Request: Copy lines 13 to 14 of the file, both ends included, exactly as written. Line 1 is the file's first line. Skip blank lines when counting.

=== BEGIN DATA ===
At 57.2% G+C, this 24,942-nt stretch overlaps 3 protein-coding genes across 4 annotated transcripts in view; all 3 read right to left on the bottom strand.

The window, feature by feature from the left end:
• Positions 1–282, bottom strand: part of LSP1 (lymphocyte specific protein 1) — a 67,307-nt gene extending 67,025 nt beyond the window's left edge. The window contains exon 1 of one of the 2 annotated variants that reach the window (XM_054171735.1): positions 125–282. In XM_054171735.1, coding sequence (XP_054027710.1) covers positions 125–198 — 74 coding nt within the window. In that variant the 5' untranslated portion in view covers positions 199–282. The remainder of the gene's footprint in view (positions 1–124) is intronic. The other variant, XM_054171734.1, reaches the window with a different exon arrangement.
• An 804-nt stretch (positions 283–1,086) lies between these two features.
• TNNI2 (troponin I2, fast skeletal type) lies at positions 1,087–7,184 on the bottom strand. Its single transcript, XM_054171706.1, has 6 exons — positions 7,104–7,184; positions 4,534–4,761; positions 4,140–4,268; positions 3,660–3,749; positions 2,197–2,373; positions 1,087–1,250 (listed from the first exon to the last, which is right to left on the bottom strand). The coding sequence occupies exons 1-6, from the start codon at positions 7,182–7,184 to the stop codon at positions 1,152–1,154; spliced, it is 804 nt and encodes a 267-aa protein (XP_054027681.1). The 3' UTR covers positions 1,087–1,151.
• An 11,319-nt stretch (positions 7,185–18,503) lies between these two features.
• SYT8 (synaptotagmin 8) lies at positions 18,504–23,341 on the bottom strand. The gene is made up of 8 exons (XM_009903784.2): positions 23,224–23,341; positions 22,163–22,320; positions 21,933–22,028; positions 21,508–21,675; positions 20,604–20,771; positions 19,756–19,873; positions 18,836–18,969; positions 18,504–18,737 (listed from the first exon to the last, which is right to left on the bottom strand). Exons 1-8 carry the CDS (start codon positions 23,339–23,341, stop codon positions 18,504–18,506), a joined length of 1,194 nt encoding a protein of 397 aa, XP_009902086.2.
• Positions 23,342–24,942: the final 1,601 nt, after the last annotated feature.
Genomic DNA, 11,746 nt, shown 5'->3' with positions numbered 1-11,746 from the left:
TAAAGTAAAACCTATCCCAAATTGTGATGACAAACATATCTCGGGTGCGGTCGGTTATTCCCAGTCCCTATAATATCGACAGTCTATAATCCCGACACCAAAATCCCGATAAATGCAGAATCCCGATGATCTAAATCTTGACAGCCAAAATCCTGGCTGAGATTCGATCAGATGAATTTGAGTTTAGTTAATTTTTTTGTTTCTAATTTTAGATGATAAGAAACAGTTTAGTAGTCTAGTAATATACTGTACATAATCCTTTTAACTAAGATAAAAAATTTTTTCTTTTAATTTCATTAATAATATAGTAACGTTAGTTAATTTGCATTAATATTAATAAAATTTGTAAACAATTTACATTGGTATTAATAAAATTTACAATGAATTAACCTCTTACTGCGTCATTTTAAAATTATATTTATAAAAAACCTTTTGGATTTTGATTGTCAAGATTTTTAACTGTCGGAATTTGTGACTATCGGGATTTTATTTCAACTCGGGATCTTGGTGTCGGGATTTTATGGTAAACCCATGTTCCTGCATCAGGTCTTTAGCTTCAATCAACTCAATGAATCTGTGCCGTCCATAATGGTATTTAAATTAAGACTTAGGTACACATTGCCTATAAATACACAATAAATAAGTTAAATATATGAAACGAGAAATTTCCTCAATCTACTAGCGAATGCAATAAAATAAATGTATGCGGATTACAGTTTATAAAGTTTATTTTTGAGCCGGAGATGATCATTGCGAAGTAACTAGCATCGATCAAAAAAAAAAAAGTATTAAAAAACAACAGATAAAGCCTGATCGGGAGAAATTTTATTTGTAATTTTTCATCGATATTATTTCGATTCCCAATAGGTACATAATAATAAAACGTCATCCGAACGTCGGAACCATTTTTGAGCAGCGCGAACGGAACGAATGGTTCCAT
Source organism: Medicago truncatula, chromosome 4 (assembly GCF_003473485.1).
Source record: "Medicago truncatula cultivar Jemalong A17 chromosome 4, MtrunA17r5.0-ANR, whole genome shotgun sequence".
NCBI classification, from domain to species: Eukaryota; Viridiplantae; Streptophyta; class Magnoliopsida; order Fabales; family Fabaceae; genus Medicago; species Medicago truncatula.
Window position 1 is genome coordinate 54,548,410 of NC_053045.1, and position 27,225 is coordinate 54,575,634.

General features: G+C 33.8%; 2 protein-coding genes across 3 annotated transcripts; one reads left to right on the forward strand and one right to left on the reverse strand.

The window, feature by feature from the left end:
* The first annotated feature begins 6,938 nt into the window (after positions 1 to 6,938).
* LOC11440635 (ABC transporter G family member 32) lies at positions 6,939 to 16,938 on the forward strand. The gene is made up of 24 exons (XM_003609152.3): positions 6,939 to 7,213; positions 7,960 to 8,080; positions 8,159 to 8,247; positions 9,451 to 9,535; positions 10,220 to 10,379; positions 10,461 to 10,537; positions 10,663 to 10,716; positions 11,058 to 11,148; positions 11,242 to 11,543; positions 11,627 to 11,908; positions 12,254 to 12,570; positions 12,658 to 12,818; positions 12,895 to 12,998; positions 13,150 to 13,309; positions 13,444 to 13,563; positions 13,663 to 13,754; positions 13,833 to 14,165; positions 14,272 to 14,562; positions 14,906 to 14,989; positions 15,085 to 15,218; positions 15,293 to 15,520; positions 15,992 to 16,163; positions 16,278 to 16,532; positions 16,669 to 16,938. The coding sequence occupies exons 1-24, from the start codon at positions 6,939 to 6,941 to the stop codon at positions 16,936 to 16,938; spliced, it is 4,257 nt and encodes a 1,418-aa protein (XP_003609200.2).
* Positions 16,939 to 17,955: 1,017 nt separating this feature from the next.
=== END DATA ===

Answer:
NCBI classification, from domain to species: Eukaryota; Viridiplantae; Streptophyta; class Magnoliopsida; order Fabales; family Fabaceae; genus Medicago; species Medicago truncatula.
Window position 1 is genome coordinate 54,548,410 of NC_053045.1, and position 27,225 is coordinate 54,575,634.